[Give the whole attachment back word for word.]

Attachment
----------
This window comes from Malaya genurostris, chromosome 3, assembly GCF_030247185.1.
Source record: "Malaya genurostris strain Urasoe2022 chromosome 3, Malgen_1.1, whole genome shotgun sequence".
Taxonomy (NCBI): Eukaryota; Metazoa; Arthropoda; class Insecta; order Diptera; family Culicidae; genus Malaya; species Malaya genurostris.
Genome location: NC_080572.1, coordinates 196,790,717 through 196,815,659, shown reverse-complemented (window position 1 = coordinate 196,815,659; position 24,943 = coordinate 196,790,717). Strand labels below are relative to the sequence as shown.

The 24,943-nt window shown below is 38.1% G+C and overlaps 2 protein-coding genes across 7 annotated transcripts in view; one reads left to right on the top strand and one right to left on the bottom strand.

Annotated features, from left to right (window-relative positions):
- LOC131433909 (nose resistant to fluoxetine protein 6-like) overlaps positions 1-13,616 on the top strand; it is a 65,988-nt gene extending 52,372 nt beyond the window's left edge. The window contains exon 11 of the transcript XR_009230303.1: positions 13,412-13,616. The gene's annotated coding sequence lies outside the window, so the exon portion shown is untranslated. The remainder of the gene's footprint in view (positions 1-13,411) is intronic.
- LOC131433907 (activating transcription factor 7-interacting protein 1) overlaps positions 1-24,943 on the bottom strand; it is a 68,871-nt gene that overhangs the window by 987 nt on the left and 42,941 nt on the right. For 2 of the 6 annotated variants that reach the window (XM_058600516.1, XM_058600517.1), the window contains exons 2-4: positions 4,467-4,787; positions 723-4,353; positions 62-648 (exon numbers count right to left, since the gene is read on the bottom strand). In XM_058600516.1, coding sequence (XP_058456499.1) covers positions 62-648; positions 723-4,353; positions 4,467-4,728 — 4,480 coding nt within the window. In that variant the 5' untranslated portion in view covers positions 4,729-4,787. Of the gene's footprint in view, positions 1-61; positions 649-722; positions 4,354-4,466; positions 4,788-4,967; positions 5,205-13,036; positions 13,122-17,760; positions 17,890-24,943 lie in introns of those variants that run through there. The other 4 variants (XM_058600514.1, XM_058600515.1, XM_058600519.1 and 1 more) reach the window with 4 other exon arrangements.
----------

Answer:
This window comes from Malaya genurostris, chromosome 3, assembly GCF_030247185.1.
Source record: "Malaya genurostris strain Urasoe2022 chromosome 3, Malgen_1.1, whole genome shotgun sequence".
Taxonomy (NCBI): Eukaryota; Metazoa; Arthropoda; class Insecta; order Diptera; family Culicidae; genus Malaya; species Malaya genurostris.
Genome location: NC_080572.1, coordinates 196,790,717 through 196,815,659, shown reverse-complemented (window position 1 = coordinate 196,815,659; position 24,943 = coordinate 196,790,717). Strand labels below are relative to the sequence as shown.

The 24,943-nt window shown below is 38.1% G+C and overlaps 2 protein-coding genes across 7 annotated transcripts in view; one reads left to right on the top strand and one right to left on the bottom strand.

Annotated features, from left to right (window-relative positions):
- LOC131433909 (nose resistant to fluoxetine protein 6-like) overlaps positions 1-13,616 on the top strand; it is a 65,988-nt gene extending 52,372 nt beyond the window's left edge. The window contains exon 11 of the transcript XR_009230303.1: positions 13,412-13,616. The gene's annotated coding sequence lies outside the window, so the exon portion shown is untranslated. The remainder of the gene's footprint in view (positions 1-13,411) is intronic.
- LOC131433907 (activating transcription factor 7-interacting protein 1) overlaps positions 1-24,943 on the bottom strand; it is a 68,871-nt gene that overhangs the window by 987 nt on the left and 42,941 nt on the right. For 2 of the 6 annotated variants that reach the window (XM_058600516.1, XM_058600517.1), the window contains exons 2-4: positions 4,467-4,787; positions 723-4,353; positions 62-648 (exon numbers count right to left, since the gene is read on the bottom strand). In XM_058600516.1, coding sequence (XP_058456499.1) covers positions 62-648; positions 723-4,353; positions 4,467-4,728 — 4,480 coding nt within the window. In that variant the 5' untranslated portion in view covers positions 4,729-4,787. Of the gene's footprint in view, positions 1-61; positions 649-722; positions 4,354-4,466; positions 4,788-4,967; positions 5,205-13,036; positions 13,122-17,760; positions 17,890-24,943 lie in introns of those variants that run through there. The other 4 variants (XM_058600514.1, XM_058600515.1, XM_058600519.1 and 1 more) reach the window with 4 other exon arrangements.